Tribal Tour 2002- Subanen Tribe
Nestled in the interiors of Zamboanga del Sur is Lakewood. The area surrounding this volcanic lake is the ancestral homeland of the Subanen people. Arriving in the afternoon at the St. Mary’s Parish Center, we were met by our host, Nestor Orfilla and the members of Kaliwat Theater Collective, who were engaged in the implementation of Ancestral Domain Resource Management Plan with the Subanen community. That night, we rode to our homestays on motorbikes and ate our meal of boiled chicken, fried fish, rice, and purple mangosteens picked from our host’s yard. Night bugs clamored around the florescent light above us. Being careful not to offend our host, we nonchalantly picked out the unlucky bugs landing on our plates. The peacefulness and simplicity of living in Lakewood was contagious and I could not help but shed the stress and giddiness of urban living.
The following morning, we trekked to the sacred Subanen water fall where the water is known for it’s healing powers and where twigs and branches calcify into blessed rocks of magic. To get there, we took a boat across the lake, then hiked passing muddy fields, crossing clear flowing streams, climbing sometimes sliding down our butts on steep slippery hills full of vegetation. Drenched from our own sweat and muddy from the hike, we felt blessed to be in this sacred place and silently, lost in our own thoughts, we gathered sacred rock twigs.
In the afternoon, we rode on motorbikes to Subanen villages where we met with several Subanen leaders called ‘timuay’ and healers called ‘baylan’ to learn about the Subanen way of life. We were treated to Subanen dance and music performance and shared a large ‘palanggana’ full of exotic lansones, mangosteen and rambutan.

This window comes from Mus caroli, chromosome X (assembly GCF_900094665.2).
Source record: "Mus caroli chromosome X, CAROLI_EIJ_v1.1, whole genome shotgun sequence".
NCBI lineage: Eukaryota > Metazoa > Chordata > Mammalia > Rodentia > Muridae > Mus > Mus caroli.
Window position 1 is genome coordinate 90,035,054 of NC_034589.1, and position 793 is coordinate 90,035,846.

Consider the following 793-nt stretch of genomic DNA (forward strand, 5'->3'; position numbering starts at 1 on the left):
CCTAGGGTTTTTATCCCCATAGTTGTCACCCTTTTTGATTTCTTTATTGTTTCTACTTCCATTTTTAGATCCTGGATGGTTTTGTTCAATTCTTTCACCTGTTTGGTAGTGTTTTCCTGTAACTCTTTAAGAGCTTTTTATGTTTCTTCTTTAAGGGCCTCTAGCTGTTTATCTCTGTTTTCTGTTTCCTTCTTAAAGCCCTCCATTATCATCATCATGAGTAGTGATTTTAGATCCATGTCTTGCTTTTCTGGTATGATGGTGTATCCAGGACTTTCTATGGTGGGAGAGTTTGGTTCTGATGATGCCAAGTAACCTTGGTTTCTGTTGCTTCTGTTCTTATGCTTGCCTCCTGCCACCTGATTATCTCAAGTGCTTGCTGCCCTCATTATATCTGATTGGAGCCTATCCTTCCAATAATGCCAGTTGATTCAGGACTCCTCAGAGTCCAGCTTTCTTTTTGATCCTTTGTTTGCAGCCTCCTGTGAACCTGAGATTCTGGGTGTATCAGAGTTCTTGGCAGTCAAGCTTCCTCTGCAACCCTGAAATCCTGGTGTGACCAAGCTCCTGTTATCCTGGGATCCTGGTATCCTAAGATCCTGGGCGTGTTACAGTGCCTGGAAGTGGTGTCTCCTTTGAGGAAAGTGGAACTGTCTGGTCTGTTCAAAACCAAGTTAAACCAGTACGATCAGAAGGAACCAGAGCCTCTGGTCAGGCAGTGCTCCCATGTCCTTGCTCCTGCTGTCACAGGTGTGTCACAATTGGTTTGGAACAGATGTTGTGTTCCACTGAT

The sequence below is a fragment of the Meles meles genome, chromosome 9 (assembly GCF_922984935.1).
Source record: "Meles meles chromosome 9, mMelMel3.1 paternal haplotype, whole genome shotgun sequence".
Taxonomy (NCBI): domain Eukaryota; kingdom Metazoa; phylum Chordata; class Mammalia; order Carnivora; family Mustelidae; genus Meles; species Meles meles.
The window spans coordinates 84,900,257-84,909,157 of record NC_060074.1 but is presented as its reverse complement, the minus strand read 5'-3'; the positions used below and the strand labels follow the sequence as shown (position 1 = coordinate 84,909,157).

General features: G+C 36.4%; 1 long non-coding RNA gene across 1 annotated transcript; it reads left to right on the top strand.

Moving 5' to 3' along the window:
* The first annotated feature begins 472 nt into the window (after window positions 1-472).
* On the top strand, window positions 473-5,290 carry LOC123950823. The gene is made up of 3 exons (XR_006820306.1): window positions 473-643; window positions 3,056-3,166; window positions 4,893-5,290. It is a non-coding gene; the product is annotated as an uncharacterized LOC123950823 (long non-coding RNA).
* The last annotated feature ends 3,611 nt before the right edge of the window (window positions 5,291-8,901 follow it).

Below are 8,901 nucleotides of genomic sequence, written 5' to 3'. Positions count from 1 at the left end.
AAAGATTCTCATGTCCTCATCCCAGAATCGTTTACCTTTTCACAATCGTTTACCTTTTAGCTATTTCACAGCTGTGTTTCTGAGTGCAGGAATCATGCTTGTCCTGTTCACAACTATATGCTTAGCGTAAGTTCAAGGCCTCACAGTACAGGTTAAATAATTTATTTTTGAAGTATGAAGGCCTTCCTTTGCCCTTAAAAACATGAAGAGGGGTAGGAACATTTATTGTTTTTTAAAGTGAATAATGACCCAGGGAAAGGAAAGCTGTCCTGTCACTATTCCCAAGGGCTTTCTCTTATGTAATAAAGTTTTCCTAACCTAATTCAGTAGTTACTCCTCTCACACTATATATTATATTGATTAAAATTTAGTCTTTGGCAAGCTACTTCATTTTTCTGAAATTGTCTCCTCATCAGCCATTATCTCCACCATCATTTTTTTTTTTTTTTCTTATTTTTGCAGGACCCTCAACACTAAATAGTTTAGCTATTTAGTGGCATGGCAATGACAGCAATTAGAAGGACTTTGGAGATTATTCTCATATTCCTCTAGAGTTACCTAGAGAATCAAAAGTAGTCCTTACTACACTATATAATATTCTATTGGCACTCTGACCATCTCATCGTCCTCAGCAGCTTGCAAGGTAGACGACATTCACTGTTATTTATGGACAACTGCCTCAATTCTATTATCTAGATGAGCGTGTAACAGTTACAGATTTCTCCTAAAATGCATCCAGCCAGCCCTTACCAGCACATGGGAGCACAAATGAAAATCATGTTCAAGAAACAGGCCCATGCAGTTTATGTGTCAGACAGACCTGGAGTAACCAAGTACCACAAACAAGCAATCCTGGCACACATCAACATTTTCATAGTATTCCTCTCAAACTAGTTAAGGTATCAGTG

Rituals are performed for every facet of Subanen life and our visit called for a special ritual. After a steep climb, we arrived at a clearing on the side of a hill overlooking the lake. The women squatted in front of cooking pots of chicken and rice on an open fire. They offered us roasted corn to munch on while we waited.
Placed on each of the three small offering platforms, was a plate heaped with a mound of steamed rice, three betel nut chews poking out of the rice mounds, a whole chicken, boiled with its head in tack, skin pale and bumpy, and an egg. A blue bowl held coins collected from everyone, and placed in the middle platform, while a plastic jug of cassava wine and a bowl of dark chicken blood was placed on the ground.
Timuay Mario explained the meaning of the ritual. After a series of prayers, he called on the spirits by tapping the rim of the bowl. He chanted, then took sips of cassava wine. He walked around the offering platforms several times, then he tossed the coins into the air. I watched the coins scatter, landing all over the field.
The timuay picked up the eggs and handed it to us. We were grateful for his gesture of friendship and honored at the privilege of ritual. The ritual finished, we climbed up a hill to Timuay Mario’s place, where the ritual of friendship involving several clans was to take place. We were greeted by participatory and raucous dancing, and gong music. Our sacrificial pig, tied up on a post under the hut was squealing. A few feet away, black pots of boiling water on open fires were vigorously steaming ready for the sacrificial pig’s impending baptism.
Again, Timuay Mario led the ritual, beginning with a prayer and ending with all us gathered together in a circle. At the end, we all took a sip of cassava wine and the Timuay Sumangay began the ‘samba’, an improvised chant in versed form. We ended with traditionally cooked Subanen meal and each of the visiting families were given a package of fresh pork and chicken wrapped in banana leaves. I left Lakewood feeling blessed and thankful to have been a part of an ancient sacred tradition.